Sandinista responsibility goes still deeper, Pastor continues:

By calling their opponents class enemies and mercenaries, the Sandinistas have precluded a dialogue that could permit them to negotiate an exit from their war and their national predicament. Instead, the harder they fight, the further they move from their original aims. The Sandinistas sought independence, but they have been forced to become more dependent on the Soviet Union. They sought to build a new nation, but they have turned their nation into an army. They sought to improve the quality of life for the poor, but it is the poor who are fighting and dying. The important advances made at the beginning of the revolution in health care and literacy and their commendable efforts at land reform have been jeopardized by the militarization of the country and the diversion of scarce resources to the war.

Thus, while the Reaganites overreacted to Sandinista provocations, nevertheless the responsibility for the virtual demolition of Nicaragua falls primarily on the Sandinistas, because of their verbal denunciation of the domestic opposition. Such harsh treatment of dissidents is deeply offensive to the United States. To measure the depth of this concern, we need only reflect upon the reaction of the Carter and Reagan administrations to what was happening in El Salvador and Guatemala during the same years, or the treatment of dissident opinion in the United States itself during the first and second World Wars.8

A second cause for the conflict, Pastor continues, was the support of the Sandinistas for those driven to the hills by U.S.-backed terror in El Salvador. Reacting with excessive zeal to this crime, the U.S. produced "the Reagan Doctrine on national liberation [which] came to resemble the Sandinistas' `revolution without borders'." This last reference is a tribute to one of the great achievements of Reaganite Agitprop ("public diplomacy"): a speech by Tomás Borge, in which he emphasized that Nicaragua would not try to export its revolution but rather hoped to be a model for others, was brilliantly converted by U.S. commissars into a threat to conquer the hemisphere ("a revolution without borders") -- a propaganda coup so useful that it remained quite immune to the exposures from the first days of these conscious State Department lies, and has by now been established as virtual official history.9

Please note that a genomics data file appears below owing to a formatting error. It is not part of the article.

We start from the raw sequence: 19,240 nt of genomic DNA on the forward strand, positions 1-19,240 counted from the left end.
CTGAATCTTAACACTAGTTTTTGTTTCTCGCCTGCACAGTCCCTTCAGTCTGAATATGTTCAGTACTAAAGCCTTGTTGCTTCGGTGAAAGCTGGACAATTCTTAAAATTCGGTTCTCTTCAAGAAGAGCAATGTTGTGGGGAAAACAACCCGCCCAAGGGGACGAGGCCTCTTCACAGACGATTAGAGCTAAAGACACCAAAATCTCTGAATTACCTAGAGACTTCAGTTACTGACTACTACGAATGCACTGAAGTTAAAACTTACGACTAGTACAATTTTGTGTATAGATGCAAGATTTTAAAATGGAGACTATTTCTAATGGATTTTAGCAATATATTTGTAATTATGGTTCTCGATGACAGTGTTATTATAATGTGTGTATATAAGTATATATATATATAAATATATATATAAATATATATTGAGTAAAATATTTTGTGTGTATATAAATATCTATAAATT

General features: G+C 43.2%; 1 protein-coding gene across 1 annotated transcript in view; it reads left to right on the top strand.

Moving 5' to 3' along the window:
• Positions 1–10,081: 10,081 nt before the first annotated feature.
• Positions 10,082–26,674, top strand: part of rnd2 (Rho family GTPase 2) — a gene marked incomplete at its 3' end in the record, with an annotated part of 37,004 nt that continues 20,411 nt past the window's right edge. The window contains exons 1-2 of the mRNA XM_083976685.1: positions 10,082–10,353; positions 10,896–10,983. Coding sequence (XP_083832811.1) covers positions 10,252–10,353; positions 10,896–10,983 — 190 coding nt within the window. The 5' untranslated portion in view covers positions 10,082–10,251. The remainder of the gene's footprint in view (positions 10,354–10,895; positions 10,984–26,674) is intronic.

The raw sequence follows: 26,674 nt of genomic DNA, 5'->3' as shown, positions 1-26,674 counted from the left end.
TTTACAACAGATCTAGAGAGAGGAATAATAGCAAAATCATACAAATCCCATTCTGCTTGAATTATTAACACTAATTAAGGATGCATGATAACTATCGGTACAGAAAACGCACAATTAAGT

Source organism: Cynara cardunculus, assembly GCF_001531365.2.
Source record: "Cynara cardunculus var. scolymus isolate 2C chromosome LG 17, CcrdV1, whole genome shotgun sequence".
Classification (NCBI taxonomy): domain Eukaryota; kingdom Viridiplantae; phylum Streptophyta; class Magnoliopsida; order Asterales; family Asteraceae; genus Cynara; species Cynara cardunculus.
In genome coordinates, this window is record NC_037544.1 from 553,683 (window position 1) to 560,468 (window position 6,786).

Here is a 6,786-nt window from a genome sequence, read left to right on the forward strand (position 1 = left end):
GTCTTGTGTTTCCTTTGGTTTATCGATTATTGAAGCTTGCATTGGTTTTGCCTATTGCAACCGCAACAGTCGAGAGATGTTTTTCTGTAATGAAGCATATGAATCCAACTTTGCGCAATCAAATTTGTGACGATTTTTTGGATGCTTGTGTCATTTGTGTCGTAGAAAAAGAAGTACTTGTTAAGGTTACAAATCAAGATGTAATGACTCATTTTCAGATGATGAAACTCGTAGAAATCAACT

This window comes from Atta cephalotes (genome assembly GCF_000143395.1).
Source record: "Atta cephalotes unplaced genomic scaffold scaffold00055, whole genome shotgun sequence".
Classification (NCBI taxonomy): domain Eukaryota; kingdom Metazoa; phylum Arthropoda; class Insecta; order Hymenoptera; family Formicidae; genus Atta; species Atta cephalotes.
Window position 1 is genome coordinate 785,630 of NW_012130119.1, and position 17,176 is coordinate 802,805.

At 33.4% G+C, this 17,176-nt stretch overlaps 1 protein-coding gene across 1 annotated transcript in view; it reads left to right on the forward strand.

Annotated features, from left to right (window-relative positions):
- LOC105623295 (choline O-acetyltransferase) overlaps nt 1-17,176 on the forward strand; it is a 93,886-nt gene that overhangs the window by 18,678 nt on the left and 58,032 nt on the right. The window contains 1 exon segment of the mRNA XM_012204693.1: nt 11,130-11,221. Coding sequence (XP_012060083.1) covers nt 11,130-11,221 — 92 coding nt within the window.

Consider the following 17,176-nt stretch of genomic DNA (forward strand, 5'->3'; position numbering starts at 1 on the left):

Go to the next segment.

6 See Culture of Terrorism, Necessary Illusions.

7 Pastor, Condemned to Repetition (Princeton, 1987).

8 For comparison of the record in Nicaragua with that of the United States and its most favored client (Israel; comparison with the U.S. terror states is an absurdity, of course), see Necessary Illusions, Appendix II, sec. 2, and Appendix V, secs. 6-8. Also Michael Linfield, Freedom Under Fire (South End, 1990).

9 See Turning the Tide, 270; Culture of Terrorism, 219f.; Necessary Illusions, 71f. KEYWORDS terrorist democracy elections cia mossad bnd nsa covert operation 911 mi6 inside job what really happened wtc pentagon joint chiefs of staff jcs centcom laser hologram usa mi5 undercover agent female sex exploitation perception deception power anarchy green social democratic participation japanese spy black-op false flag gladio terror.